The above conventional method has the disadvantage that it depends on the reliability of the radio wave link. Loss of radio contact would, as is known, bring the UAV into an uncontrolled flight phase, which eventually results in the UAV crashing.
It is an object of the invention to avoid the occurrence of an uncontrolled flight of a remotely controlled UAV in the case of loss of radio contact.
The above objects have been achieved according to the invention in a method of remotely controlling an unmanned air vehicle (UAV) from a remote control station by radio transmitting control signals from the control station to the UAV and radio transmitting images from the UAV to the control station. According to the method, the UAV initially flies on a pre-programmed safety route, and then, as required, the UAV is guided by remote control to a flight path by correspondingly radio transmitting appropriate control signals from the control station to the UAV. In the event of an interruption of the radio contact between the control station and the UAV, then the UAV will fly on a substitute route calculated on-board the UAV using on-board equipment of the UAV, without active remote control intervention from the control station.
The invention is based on a method of continuing the flight of the UAV in the case of loss of radio contact by means of a substitute flight program calculated on-board. In this way, the threatened loss of the UAV can be avoided in an advantageous manner: and the mission can possibly be successfully concluded despite the radio interference.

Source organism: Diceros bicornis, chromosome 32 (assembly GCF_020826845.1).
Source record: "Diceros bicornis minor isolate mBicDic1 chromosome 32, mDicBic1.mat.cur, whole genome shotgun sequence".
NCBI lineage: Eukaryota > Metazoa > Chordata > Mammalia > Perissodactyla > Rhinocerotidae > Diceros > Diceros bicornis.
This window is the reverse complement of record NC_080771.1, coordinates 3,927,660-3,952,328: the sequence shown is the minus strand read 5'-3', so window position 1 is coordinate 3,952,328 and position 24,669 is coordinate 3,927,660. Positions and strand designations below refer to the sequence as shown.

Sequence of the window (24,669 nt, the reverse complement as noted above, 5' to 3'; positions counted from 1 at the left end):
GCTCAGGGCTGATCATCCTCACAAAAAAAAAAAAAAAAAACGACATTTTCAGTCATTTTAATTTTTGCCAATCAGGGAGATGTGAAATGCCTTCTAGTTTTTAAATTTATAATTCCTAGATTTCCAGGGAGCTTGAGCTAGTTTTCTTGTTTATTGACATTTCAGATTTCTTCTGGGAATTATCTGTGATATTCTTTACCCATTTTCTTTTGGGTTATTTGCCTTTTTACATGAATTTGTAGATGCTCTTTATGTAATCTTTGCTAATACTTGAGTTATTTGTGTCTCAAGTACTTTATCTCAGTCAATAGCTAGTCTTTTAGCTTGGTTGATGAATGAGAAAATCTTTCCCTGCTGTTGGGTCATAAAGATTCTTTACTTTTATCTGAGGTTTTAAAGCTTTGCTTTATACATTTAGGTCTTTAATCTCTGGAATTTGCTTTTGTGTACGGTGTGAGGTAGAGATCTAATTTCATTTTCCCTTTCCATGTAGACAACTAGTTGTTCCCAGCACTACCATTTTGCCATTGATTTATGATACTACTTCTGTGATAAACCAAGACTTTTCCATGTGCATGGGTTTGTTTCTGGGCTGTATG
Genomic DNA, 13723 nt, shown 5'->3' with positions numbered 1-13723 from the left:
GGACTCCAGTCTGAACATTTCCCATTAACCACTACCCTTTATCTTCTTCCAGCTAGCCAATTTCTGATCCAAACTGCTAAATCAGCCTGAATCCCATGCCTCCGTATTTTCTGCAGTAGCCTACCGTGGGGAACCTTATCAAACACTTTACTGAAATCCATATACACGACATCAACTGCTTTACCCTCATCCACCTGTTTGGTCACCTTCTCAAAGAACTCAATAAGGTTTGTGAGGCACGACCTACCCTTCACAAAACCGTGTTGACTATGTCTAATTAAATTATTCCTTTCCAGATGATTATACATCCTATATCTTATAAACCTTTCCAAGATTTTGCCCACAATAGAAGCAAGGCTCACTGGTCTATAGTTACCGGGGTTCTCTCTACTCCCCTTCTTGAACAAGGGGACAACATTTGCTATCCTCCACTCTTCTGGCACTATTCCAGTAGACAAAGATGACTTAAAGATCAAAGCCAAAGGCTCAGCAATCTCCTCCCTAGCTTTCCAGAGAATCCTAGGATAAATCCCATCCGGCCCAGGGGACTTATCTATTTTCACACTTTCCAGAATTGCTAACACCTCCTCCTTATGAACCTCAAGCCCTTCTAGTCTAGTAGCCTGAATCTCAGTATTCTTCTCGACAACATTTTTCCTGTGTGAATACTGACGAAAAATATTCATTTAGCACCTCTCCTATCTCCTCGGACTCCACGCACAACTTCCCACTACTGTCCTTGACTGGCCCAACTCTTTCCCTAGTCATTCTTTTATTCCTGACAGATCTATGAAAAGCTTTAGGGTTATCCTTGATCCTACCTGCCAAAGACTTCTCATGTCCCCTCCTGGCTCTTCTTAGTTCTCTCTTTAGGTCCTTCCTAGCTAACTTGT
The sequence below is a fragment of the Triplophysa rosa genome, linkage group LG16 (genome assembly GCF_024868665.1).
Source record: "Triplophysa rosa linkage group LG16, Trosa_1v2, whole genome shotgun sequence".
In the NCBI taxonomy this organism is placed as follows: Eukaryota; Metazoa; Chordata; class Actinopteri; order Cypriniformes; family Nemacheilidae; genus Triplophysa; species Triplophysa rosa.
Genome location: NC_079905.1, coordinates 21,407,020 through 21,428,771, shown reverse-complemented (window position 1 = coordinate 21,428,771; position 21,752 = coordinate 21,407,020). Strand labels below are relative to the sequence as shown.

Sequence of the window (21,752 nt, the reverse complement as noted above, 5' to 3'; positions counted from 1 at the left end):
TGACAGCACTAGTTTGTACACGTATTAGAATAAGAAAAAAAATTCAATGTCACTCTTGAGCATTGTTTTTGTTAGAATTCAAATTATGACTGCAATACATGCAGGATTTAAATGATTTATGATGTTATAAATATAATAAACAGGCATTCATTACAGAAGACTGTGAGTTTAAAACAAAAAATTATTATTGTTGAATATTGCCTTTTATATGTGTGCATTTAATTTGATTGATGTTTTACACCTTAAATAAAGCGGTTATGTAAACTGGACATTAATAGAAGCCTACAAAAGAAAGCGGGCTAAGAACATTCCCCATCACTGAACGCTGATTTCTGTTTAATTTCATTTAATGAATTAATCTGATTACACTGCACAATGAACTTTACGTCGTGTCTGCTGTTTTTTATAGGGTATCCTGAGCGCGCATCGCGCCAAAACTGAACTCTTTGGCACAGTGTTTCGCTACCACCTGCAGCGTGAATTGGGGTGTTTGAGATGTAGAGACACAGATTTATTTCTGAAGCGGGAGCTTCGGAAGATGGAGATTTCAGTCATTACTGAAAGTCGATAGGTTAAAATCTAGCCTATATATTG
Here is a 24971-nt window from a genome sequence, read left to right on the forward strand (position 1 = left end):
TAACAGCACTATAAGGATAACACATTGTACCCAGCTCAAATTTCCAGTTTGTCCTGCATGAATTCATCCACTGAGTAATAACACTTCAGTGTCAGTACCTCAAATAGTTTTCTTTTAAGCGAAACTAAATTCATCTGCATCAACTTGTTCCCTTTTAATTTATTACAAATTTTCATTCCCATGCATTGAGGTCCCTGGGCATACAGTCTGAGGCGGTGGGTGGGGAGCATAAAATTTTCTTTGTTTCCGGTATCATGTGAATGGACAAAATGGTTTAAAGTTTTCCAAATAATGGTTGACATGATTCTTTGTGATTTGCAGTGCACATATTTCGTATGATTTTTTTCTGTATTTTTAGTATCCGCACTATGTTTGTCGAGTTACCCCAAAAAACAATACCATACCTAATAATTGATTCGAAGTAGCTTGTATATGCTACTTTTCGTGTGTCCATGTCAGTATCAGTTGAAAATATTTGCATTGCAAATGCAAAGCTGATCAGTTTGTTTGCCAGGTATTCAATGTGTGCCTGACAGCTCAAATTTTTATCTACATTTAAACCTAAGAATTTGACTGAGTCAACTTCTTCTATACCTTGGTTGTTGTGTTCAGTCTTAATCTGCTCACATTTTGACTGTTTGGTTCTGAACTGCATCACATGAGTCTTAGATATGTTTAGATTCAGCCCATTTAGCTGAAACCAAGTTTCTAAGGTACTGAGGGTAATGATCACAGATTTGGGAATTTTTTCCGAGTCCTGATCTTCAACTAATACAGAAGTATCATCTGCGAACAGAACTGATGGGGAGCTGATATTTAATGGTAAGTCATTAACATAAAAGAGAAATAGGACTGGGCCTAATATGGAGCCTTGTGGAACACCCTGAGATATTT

In order that the invention may be clearly understood, it will now be described in connection with an example embodiment thereof with reference to the accompanying drawing, of which the single Figure is a schematic plan view representing a portion of a flight path of a UAV.
An example embodiment of the invention will now be explained in greater detail, based on the drawing. The Figure shows partial views of a scenario of a UAV mission, with the representation of a remotely controlled flight path 2, a pre-programmed safety route 3, and shadow zones 4 and 5 (i.e. areas in which control signals that are radio-transmitted from a control station 6 will be interrupted) resulting from the example terrain formations such as mountains or hills 7, and the position of the control station 6 in the illustrated terrain.